One Celtics player whose health remains a mystery is Shaquille O'Neal.

Coach Doc Rivers was asked if Shaq, who will not practice on Wednesday or Thursday, had suffered a setback to the right triceps surae complex injury to his right calf and Achilles.

"No, not at all," Rivers told CSNNE.com. "He's actually had a very good week. He's still improving, but when the medical staff says he's ready, he's ready."

With Shaq unable to practice, it has meant more time with the first unit for Jermaine O'Neal, whose defensive presence was among the contributing factors to the Celtics sweeping the New York Knicks in the first round of the playoffs.

"He's been a godsend," Rivers said of J. O'Neal. "I could not have asked for anything better."

Between now and Game 1 of the C's second-round series, Rivers will continue to implement nuances to their various offensive and defensive sets, in addition to fine-tuning what they already do well.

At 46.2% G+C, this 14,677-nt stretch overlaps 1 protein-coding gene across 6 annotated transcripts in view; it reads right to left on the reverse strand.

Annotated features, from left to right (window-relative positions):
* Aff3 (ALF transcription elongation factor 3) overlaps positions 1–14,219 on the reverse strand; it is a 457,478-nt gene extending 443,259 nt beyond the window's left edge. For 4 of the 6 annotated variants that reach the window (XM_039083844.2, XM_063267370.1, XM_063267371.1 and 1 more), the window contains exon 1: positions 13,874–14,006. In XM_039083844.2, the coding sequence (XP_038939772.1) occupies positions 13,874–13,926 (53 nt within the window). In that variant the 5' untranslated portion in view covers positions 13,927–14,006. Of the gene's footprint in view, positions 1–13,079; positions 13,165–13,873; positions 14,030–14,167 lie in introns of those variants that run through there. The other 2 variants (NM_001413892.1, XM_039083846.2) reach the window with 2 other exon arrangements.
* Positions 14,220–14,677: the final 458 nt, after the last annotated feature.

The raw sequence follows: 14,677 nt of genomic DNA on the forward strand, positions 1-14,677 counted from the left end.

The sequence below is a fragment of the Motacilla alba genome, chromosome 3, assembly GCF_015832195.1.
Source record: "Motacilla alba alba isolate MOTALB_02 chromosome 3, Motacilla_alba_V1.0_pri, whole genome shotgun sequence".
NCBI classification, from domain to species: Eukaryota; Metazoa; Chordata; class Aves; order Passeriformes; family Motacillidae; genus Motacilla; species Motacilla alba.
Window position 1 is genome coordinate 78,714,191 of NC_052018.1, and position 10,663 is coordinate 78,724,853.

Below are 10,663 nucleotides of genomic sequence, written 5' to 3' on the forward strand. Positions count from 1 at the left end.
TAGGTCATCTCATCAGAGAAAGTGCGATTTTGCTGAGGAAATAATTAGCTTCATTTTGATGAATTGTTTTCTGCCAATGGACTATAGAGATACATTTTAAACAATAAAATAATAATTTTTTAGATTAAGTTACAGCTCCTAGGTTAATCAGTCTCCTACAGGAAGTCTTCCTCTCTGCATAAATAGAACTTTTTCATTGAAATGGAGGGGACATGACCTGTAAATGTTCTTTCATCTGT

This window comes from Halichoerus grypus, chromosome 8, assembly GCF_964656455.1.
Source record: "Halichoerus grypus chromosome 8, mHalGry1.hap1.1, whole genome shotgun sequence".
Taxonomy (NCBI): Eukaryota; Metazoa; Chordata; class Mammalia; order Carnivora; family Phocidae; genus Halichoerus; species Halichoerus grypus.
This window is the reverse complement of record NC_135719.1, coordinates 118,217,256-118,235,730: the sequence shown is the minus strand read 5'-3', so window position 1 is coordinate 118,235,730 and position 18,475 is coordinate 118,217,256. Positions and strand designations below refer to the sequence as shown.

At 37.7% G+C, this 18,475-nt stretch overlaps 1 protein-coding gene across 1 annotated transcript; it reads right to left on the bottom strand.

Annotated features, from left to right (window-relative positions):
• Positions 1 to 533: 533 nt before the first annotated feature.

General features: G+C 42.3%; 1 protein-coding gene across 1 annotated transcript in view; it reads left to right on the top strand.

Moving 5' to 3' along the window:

Rivers said having this time off without a definitive game to play, is similar to what they have to do during training camp.

"When you start training camp, you don't really have an opponent," Rivers said. "Really just trying to work on all your stuff. We have the opportunity to do that, with rest. So that's good."

A. Sherrod Blakely can be reached atsblakely@comcastsportsnet.com.Follow Sherrod on Twitter at http:twitter.comsherrodbcsn

Isaiah Thomas continues to claim Celtics' franchise records

Isaiah Thomas continues to claim Celtics' franchise records

BOSTON – This continues to be a historic season for Isaiah Thomas as more records fell in Wednesday’s 103-100 loss to Milwaukee, and the company he’s keeping becomes even more exclusive.